Underground groups agree to form a single government and work for a common future. But there are hurdles, says Avalok Langer
Seated in a green chair, a young Naga rebel explained his life’s calling in between sips of tea, “My grandfather and father were both Naga national workers. If needed, my son will also join the movement. But I do what I do so that a solution comes in my lifetime and my son will have a better life. The next generation should inherit the Nagaland of our dreams. That is why we fight.” In the uncertainty of conflict, hope is what fuels an army.
However, what was once a people’s movement in the early stages, the Naga political struggle has lost its way. Internal splits have created seven underground governments claiming legitimacy and collecting ‘tax’, internal conflicts have led to bloody fratricidal wars and the talks seemed to be going nowhere. Frustrated Nagas wanted change and now there’s light at the end of the tunnel.
In what is being seen as a watershed moment, Naga underground groups have agreed to form a single government. Held in the last week of August, the top-level meeting of the Forum for Naga Reconciliation brought together Thuingaleng Muivah and Isak Swu of the NSCN(IM), Gen Khole and Kitovi Zhimomi of the NSCN(KK) and Brig. Singnya and Zhopra Vero of the NNC/FGN.
“The groups have reconciled their differences and agreed to look towards a common future,” explains an observer. “They felt that multiple Naga governments collecting multiple taxes was adversely affecting the Naga people. The need of the hour was political unity, so they agreed to one government, one tax and one army for the Nagas.” For the time being, the collective government will be known as the Naga National Government (NNG).
The decision to form a single government with a single tax has given Nagas new hope, which was reflected in a recent weekly poll conducted by the Morung Express. Eighty-two percent voted in favour of the decision.
However, there is still a lot of work to be done. Though a high- level commission comprising members from each group will work towards the formation of the NNG, questions about integration and sovereignty remain. While many groups still stand by sovereignty, Muivah’s recent stand has been that “no country is sovereign in the real sense of the word. It is the age of inter-dependence”.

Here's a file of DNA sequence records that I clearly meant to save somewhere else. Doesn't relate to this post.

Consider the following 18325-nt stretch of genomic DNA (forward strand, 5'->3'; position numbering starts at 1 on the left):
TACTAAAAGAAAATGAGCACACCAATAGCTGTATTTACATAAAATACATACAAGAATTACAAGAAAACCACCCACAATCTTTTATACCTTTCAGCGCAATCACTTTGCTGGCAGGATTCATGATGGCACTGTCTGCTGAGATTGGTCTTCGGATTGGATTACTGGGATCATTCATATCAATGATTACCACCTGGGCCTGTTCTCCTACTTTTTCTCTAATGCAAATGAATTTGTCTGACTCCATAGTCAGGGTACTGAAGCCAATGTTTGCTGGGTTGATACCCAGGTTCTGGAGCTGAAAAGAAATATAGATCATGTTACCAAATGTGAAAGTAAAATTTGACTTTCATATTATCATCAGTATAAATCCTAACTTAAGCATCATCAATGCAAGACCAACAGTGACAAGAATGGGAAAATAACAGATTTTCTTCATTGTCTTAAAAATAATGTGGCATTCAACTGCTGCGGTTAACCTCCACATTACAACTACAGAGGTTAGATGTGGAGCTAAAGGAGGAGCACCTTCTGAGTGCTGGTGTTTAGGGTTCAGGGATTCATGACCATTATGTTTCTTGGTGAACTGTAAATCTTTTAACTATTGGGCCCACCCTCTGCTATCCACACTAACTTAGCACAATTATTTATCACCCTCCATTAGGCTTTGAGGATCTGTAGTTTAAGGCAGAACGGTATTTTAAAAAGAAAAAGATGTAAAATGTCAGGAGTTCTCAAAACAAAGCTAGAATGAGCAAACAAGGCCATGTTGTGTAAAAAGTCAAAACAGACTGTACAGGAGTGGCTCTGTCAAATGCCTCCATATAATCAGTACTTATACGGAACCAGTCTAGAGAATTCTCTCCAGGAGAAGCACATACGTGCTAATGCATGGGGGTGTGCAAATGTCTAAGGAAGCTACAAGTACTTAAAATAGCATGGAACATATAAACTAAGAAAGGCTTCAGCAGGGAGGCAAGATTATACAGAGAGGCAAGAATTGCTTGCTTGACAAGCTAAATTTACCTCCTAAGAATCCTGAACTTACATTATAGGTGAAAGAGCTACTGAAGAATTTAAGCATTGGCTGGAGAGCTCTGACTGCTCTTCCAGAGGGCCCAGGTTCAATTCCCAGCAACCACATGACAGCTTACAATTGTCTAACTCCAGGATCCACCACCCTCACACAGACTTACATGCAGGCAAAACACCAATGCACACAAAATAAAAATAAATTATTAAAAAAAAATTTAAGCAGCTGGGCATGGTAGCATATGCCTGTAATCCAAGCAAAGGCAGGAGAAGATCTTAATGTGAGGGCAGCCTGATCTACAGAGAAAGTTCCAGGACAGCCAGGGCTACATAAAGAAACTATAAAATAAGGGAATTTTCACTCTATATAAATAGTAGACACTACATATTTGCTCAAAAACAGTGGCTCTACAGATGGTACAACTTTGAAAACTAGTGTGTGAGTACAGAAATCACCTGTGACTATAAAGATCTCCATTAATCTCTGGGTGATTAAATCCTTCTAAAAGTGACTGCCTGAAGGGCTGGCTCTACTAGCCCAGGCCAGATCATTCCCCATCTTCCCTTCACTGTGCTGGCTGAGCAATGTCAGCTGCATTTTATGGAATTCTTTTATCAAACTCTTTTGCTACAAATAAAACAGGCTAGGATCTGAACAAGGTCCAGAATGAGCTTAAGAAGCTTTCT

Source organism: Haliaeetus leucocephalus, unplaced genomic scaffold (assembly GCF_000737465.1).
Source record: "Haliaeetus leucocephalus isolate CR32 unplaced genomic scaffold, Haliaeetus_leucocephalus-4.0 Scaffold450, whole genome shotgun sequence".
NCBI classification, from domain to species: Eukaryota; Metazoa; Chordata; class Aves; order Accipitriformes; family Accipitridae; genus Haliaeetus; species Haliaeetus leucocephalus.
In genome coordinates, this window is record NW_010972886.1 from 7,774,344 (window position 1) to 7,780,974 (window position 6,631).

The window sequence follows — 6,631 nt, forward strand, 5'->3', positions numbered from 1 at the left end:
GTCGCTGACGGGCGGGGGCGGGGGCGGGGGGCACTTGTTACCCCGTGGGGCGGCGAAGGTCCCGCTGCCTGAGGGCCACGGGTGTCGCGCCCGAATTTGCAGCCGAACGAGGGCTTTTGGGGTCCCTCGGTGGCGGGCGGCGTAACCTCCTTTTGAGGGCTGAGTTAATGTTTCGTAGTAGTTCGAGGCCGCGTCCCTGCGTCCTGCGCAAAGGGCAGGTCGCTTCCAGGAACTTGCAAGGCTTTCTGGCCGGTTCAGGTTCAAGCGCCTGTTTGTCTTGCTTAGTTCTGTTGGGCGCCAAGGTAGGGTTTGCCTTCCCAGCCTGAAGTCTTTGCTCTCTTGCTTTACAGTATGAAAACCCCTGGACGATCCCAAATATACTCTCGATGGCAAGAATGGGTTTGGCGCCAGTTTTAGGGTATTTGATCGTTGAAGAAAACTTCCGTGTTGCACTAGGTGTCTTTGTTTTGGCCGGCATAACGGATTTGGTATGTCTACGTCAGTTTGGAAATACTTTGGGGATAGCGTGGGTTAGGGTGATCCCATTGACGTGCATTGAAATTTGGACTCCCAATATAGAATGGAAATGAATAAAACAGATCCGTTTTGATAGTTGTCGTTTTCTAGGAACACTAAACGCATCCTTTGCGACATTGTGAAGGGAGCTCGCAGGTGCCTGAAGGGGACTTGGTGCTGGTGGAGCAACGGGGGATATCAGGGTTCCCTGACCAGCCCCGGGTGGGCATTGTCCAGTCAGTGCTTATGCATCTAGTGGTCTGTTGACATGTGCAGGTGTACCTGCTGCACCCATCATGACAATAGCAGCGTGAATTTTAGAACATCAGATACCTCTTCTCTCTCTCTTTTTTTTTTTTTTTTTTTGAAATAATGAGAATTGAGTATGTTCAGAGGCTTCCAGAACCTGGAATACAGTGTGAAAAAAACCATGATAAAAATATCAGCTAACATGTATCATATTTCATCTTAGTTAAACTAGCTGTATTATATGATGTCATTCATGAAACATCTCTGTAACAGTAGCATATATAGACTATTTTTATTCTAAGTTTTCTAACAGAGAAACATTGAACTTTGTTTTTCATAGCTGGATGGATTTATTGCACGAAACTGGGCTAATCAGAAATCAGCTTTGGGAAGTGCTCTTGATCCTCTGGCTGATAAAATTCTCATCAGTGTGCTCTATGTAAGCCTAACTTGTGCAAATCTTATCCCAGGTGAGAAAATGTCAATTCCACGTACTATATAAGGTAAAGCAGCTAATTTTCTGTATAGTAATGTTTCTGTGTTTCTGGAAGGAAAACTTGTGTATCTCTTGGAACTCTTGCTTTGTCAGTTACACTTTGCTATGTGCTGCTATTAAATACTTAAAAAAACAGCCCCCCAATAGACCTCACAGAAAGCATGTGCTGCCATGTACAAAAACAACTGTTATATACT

As for the integration of all Naga-dominated areas, the Centre has maintained that “all concerned states will be consulted”. Underground sources suggest that, “We will have to adopt a phase- wise solution and this is Phase 1.”
In a closed-door meeting, all leaders agreed that sovereignty and integration of all Nagas is their ultimate desire. That could be why the statement issue reads that any “interim arrangement will be outside the purview of the Indian Constitution” and not “solution”. Multiple sources suggest that the talks between the Centre and NSCN (IM) are working towards a “Constitution within a Constitution” as a possible solution. While a solution with the Centre is slated to come by 2011-end or early next year, there is a theory that the 2013 Assembly polls will not be held and the collective government, which is to be formed, will come to power.
Meanwhile, Myanmar-based leader SS Khaplang has withdrawn from the reconciliation process and boycotted the NNG. Senior NSCN(K) official Wangdin Naga says that he has told the Centre that, “a solution without Khaplang is only a comma, not a full stop. You need to involve Khaplang for a lasting solution”.
Though the decision to form a single government has revived hope, it remains to be seen if the groups can work out their differences. Nagas can rejoice in the historic step taken by their leaders and continue to hope that one day peace and normalcy will return to the Naga hills.
Avalok Langer is a Correspondent with Tehelka.